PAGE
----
Dec. 17, 2020
By Lynn Ellsworth
Governors Island is public land and home to an excellent park that is self-supporting. Yet 33 acres of it is about to be redeveloped for glass towers under a bad rezoning plan pushed by Alicia Glen, the city’s gentrifier-in-chief and current head of the “Trust” that manages the island. The vision she is proposing should be rejected.
Once owned by the Federal Government, part of the island was designated a National Historic District and another a National Monument. The remaining 150 acres were transferred to the City and State of New York with a restricted deed: use had to be for public benefit, there could be no permanent housing, and all revenue had to be recycled into the island. That’s okay. It’s a great park “as is” and a huge asset to the congested core of the city. There’s a public high school, summer camps, arts and cultural festivals, space to bike and hike, and a few simple places to eat. Aside from festival days, it’s a charming place to get some respite from tourists and crowds.
In 2010 a “Trust” was formed to oversee the island’s future and much of what they did was good (except maybe for the silly high-end Aquaspa they approved). Recently, Alicia Glen took charge of the Trust. Long time friend to real estate Carl Weisbrod is staunchly at her side. They work closely with the “Friends of Governors Island,” a non-profit dominated by Big Real Estate firms such as Tishman Speyer, Related, and Blackstone. Glen quickly got the Trust’s mission changed to be about “bold visions” and “full potential” and then produced a real estate-driven plan that if implemented, would damage the island’s quality as a public park. Kicking the plan’s tires, it also looks more like a bait and switch scheme to hide the usual Glen product: speculative offices and luxury condos.
How would that work? First, the Trust creates a “red herring” to serve as bait and distract us: a non-profit “Center for Climate Solutions” whose function is to justify a massive upzoning on 33 acres of the island by the ferry landing. Glen argues that once upzoned, she can get new buildings constructed and then flog them to unnamed educational institutions, hoteliers, and developers who will agree to pay the city $120 million a year for them. There will be splashy new faculty housing, new dorms, and a variety of hotels. Buildings as high as 300 feet will be allowed. The research center would be the smallest part of the plan (and does not seem to need a new building at all to happen). Taxpayers will pay for the necessary demolitions and the unspecified cost of raising the south part of the island to protect it from sea-level rise. The switch would come when the fiction of a public good “center” proves impossible to sustain, thus requiring a deed change (like at Rivington House) to allow for speculative office towers and luxury condos. But $120 Million in promised annual revenue! As E.B. White said, that’s “some pig,” or rather, some astonishing Goldman Sachs voodoo.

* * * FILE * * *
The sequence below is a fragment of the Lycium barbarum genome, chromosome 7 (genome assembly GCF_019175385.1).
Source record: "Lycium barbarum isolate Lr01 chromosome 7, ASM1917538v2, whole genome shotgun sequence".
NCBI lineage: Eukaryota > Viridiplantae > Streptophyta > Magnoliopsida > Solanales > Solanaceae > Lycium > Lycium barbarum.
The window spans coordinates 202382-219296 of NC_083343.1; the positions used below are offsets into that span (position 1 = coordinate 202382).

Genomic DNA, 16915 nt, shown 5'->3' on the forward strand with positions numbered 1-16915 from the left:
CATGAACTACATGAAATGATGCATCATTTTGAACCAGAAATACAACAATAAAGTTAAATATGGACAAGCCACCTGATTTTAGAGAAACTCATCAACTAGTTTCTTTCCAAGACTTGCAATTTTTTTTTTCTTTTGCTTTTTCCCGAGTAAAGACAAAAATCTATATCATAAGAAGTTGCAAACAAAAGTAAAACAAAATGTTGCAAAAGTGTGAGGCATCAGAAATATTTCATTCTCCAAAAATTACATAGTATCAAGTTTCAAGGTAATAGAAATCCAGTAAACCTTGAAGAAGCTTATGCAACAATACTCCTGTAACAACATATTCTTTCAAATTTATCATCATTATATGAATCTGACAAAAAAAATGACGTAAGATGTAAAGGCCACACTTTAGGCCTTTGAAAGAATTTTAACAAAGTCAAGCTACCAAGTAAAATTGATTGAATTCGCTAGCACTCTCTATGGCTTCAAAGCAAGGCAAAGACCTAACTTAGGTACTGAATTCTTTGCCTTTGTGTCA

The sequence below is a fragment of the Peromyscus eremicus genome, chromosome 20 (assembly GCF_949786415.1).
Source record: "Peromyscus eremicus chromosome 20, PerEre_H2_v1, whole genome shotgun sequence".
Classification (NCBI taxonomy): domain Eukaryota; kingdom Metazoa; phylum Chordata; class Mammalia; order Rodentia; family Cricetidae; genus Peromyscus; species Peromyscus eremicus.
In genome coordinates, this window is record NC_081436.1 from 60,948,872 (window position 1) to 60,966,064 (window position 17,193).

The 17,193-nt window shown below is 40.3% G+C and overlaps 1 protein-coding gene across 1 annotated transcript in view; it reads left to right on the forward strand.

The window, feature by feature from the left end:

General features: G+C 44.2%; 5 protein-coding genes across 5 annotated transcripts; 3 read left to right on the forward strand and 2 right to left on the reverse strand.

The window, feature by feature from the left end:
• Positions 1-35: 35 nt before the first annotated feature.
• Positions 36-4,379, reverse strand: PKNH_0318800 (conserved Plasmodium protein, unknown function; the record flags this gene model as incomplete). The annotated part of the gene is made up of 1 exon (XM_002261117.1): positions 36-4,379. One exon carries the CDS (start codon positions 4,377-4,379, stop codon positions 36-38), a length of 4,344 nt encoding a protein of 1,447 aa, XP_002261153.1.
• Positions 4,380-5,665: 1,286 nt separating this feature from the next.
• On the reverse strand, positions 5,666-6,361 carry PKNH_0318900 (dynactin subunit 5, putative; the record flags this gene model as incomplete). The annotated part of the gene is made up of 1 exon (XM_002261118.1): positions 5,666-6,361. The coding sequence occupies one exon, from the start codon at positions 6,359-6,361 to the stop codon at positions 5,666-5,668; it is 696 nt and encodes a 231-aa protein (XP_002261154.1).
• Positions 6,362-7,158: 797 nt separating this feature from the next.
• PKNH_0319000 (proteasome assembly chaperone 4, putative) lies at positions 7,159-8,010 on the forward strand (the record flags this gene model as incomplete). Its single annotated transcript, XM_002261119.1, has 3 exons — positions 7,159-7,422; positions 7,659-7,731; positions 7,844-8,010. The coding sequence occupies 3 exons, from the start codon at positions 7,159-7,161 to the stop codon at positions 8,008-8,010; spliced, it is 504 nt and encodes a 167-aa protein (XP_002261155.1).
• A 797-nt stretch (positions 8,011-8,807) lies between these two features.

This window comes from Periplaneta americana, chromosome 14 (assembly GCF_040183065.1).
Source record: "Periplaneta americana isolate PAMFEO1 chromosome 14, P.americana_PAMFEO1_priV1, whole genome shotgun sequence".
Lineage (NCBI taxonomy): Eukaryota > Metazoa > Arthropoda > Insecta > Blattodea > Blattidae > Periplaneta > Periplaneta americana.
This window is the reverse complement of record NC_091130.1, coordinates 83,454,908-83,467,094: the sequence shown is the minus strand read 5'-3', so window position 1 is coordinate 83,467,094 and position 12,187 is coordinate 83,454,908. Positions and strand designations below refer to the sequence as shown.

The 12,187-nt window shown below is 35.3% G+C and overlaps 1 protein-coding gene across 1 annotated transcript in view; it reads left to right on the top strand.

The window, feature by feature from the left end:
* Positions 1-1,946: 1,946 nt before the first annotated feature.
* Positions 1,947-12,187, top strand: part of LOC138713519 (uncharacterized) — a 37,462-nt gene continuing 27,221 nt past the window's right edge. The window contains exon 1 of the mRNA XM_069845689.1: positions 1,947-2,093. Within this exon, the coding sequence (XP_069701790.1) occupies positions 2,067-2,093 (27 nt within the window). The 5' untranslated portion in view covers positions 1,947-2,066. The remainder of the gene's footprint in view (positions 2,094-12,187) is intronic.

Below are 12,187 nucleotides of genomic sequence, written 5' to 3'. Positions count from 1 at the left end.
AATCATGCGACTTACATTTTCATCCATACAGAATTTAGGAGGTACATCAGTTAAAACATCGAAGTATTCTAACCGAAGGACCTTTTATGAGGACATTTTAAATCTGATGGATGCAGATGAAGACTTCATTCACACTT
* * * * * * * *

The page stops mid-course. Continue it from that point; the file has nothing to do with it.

But wait. What non-profit or educational institution will pay $120 million a year to be there? Columbia University? They already have a climate research center as well as the disastrous Manhattanville project on their hands. New York University? They are over their heads in real estate projects around the world. CUNY? No money there. Cornell? They already committed to a big tech campus on Randall’s Island. And who will construct the buildings? One of the Big Real Estate firms on the Friends of Governors Island board, perhaps? That seems likely.
Is this the right vision for a public island? Currently, the city earns a respectable $5 million a year from Governors Island events, vendors, rents, and grants. That covers maintenance and operations. The city tops that budget up with $15 million from general tax revenues. That pays for the ferries and city employees. Why not just charge some user fees on the ferries?
Governors Island is a beautiful, history-filled place that should stay a low-key public park, with a mild subsidy from the city, like all parks. No need to turn it into a financial black hole like Hudson River Park, Diller Island, or the Highline. If more facilities are needed they should be along the lines of an all-season tennis, skating, and swimming complex. Go ahead and charge some modest user fees for that. Children can play there all year long and learn how to be lifeguards. Governor’s Island should stay public, park-like, low-rise, filled with trees not buildings. Don’t turn it into a real estate project.
Lynn Ellsworth is the founder of Human-Scale NYC and Tribeca Trust